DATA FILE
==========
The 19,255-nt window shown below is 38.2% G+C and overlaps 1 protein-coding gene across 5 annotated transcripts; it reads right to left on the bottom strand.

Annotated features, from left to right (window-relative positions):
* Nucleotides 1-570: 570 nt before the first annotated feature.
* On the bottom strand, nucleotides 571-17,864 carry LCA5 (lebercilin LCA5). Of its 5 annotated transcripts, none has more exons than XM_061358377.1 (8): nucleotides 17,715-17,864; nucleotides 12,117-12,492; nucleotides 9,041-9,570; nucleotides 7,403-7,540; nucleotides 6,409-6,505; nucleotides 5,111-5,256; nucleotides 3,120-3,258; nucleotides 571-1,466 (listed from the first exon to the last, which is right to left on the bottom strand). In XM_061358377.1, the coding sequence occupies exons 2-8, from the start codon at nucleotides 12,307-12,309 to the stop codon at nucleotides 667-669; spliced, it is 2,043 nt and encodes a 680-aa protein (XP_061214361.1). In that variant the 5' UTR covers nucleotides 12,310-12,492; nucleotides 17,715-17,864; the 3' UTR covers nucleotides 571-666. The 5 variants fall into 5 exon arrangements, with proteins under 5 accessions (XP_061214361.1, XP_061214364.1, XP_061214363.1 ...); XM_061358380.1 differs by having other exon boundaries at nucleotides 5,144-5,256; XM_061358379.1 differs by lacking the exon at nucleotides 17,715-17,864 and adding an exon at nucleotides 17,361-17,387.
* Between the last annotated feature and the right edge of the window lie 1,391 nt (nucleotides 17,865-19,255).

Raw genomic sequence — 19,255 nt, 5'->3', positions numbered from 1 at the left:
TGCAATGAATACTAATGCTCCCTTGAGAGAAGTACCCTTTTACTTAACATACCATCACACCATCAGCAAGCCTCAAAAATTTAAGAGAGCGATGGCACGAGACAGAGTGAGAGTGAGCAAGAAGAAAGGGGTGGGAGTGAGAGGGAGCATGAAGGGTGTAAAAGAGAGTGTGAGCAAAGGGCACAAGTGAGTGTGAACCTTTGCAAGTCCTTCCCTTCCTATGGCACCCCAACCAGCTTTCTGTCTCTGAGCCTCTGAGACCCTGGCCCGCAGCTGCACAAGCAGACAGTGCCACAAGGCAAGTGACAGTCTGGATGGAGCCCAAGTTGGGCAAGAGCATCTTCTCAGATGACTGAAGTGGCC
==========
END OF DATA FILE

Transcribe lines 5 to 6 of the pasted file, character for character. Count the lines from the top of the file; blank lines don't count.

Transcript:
* Between the last annotated feature and the right edge of the window lie 1,391 nt (nucleotides 17,865-19,255).

Raw genomic sequence — 19,255 nt, 5'->3', positions numbered from 1 at the left: